Though it might seem like it at first, this post is not about basketball. It just starts that way because it is such a beautiful illustration.
Growing up I had a friend whom we shall call John as in John Doe. John loved to play basketball. The only problem was...he wasn't very good at it.
He was short and slow which he made up for by not understanding the game overly well from a "how to minimize your limitations standpoint".
Fortunately for him, the local High School team wasn't very good either so he made the team as second string bench warmer.
For those who don't follow sports, that means he would get into a game when it was over but there was time left on the clock...like a minute left and the team down by 20 points.
His Dad did not get that. We showed up for every game (we did have another friend who was on the team and was a very talented player...started, in fact) and often I would sit next to John Sr.
The game would start and within a minute, john Sr. would say, "They should put John in. We need a three pointer real bad".
I wish you could hear it in that special "no longer part of the south but still have the Oklahoma drawl tinging my accent" sound he had.
You would look at the scoreboard and it might be 2-0 or 8-4 or some similar score where the game, so early into it, would not be greatly affected one way or the other by a single three.
The coach, who was not a very good coach, was still good enough to realize that putting John in was not best for the team. He thought being inserted into the line-up was a green light to shoot whenever he touched the ball. John took the old shooters adage, "the only bad shot is the one he didn't take" and turned it into "the only bad shot is one anyone else on the team takes when i am in the game".
His long-range, off-balance, contested bricks led to fast-breaks for the opponents, often turned into 3-point plays when John would try to hustle back to defend. The problem was, he was so slow he could start back on defense before the ball was rebounded and still trail by several steps when the opponents were laying the ball in.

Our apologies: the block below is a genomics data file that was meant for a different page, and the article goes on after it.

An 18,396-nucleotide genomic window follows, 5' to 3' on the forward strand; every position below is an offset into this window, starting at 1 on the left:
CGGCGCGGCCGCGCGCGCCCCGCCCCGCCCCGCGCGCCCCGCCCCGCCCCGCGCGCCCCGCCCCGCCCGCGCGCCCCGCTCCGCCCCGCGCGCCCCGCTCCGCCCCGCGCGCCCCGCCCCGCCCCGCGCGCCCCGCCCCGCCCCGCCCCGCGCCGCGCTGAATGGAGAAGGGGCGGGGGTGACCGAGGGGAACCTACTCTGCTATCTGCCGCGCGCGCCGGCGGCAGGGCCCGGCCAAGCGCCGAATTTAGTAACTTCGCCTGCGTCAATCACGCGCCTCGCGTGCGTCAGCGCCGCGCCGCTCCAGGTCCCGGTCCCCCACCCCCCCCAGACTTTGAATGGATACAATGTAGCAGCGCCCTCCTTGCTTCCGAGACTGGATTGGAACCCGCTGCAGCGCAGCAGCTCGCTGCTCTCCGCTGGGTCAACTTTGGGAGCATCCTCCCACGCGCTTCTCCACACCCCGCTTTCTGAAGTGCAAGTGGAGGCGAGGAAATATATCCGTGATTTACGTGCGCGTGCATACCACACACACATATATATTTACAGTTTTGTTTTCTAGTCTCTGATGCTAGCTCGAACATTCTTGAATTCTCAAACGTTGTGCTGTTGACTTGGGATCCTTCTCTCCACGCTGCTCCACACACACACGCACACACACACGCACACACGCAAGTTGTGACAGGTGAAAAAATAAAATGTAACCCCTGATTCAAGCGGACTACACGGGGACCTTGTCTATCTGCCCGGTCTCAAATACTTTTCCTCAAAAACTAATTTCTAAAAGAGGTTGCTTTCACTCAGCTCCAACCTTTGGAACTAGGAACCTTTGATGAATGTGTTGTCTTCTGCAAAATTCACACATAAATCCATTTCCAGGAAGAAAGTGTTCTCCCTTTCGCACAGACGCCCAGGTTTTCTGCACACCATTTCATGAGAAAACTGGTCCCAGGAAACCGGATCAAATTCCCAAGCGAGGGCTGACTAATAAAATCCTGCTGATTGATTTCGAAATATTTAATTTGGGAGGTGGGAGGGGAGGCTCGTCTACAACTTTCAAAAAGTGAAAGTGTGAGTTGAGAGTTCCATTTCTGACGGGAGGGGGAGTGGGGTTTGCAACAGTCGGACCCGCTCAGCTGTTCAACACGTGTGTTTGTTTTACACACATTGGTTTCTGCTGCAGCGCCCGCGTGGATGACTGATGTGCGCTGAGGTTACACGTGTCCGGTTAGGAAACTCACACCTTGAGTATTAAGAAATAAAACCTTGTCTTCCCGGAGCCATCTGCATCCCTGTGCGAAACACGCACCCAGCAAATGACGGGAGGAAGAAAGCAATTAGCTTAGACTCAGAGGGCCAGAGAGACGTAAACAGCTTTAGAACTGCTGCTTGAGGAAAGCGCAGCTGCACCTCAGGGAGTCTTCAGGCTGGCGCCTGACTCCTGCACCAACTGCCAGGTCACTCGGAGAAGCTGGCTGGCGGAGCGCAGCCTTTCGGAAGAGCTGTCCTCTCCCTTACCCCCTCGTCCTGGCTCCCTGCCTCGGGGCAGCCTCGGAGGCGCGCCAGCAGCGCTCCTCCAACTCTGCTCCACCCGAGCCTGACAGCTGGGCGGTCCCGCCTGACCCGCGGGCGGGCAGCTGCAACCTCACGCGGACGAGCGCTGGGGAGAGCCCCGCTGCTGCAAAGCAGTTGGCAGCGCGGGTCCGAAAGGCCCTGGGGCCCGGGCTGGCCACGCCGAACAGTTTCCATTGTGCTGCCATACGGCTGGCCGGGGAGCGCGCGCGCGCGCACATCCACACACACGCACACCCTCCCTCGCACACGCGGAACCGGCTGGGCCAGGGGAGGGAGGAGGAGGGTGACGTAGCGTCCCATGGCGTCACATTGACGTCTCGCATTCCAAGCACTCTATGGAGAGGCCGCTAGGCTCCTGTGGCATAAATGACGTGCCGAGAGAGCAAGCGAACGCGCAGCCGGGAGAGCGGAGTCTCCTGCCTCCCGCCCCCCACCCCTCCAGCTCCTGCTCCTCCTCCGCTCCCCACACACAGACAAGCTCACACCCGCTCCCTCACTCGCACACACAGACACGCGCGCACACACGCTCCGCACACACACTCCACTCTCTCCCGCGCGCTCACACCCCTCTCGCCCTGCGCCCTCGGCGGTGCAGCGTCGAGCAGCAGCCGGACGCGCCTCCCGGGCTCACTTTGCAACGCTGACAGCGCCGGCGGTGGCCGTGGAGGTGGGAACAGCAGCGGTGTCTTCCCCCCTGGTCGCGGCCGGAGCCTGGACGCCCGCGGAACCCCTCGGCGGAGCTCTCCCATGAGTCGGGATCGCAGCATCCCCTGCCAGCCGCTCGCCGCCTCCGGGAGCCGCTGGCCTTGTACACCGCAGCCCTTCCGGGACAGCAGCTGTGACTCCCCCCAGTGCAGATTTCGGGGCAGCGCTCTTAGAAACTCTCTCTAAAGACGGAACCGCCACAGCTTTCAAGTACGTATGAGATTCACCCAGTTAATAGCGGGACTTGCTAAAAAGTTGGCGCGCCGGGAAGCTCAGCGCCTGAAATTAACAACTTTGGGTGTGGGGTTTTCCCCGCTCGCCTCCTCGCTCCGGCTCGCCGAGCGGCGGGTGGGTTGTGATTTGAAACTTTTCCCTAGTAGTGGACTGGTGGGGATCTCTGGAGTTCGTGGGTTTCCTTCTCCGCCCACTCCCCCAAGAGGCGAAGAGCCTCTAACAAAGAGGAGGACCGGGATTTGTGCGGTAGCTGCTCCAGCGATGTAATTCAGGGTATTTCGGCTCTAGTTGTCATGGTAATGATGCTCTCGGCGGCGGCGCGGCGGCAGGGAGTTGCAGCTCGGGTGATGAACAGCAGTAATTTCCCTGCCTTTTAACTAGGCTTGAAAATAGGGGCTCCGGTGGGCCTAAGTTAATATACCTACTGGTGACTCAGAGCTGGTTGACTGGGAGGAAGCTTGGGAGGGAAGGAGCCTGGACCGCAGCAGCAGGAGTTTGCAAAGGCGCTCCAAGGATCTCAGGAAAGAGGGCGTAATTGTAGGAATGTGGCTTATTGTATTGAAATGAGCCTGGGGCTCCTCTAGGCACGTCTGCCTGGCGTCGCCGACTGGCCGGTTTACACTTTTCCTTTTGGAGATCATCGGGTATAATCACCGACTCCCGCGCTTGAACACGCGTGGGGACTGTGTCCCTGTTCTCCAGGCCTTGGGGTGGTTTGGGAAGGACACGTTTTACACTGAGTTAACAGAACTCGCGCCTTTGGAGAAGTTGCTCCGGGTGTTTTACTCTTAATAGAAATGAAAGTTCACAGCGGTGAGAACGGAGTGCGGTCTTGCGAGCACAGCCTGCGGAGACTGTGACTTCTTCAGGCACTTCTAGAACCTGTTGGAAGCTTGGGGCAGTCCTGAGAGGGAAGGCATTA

He would often try to correct this with some of the most aggressive, borderline dirty fouls it was ever my privilege to witness on a high school basketball floor.
None of that mattered to John Sr. All he saw was his son whom he loved a great deal sitting on the bench and he sat there thinking that should John get into the game he would naturally rain a barrage of treys on the hapless opposition, win the game single-handed and be swept off the floor on the shoulders of his jubilant teammates.
John Sr. was so blinded by love of his son that he could not see the reality of the situation.
The question is; if that is the situation, that a person is so blinded by their desire to see good for another person that they cannot accurately deal with a situation, is that a good thing?
When someone develops an agenda quite apart from reality, an agenda that can only end in sadness or injury or disappointment or outright damage, how can you kindly show it to them?
To the day he died John Sr. had great pride in his son, a fact everyone knew...except maybe his son. John Sr. never figured out how to show that same enthusiastic pride and desire for good things to his son that he showed for his son to other people.
People sometimes tried to show John Sr. a different way to deal with John j but it never really happened.
The sad moral of this surprisingly depressing story is sometimes people are so blinded by their agenda that they will not...or perhaps even can not see the truth, cannot see the damage they are doing.
I study and pray every day to see to it that my agendas are not my own. I work hard to study issues from multiple angles and see if I cannot see the point of view of other people.
That is not to say I am perfect. Far from it. I am more aware of my flaws, many and deep, than even those closest to me are. And I am ever searching for more flaws and trying to work on them.
The three things I work hardest on this list of things I try to grow in every day of my life are peace, patience and self-control.
And it is a constant struggle in every facet. But if I work on achieving the entire list, certainly, but specifically those three then I will be able to avoid ever having an agenda that is my own and will have Gods' agenda in mind at all times.
And if I can do that, I will not be so blinded by my own desires, even if they are well-meaning, that I ignore truth in pursuit of my own agenda.
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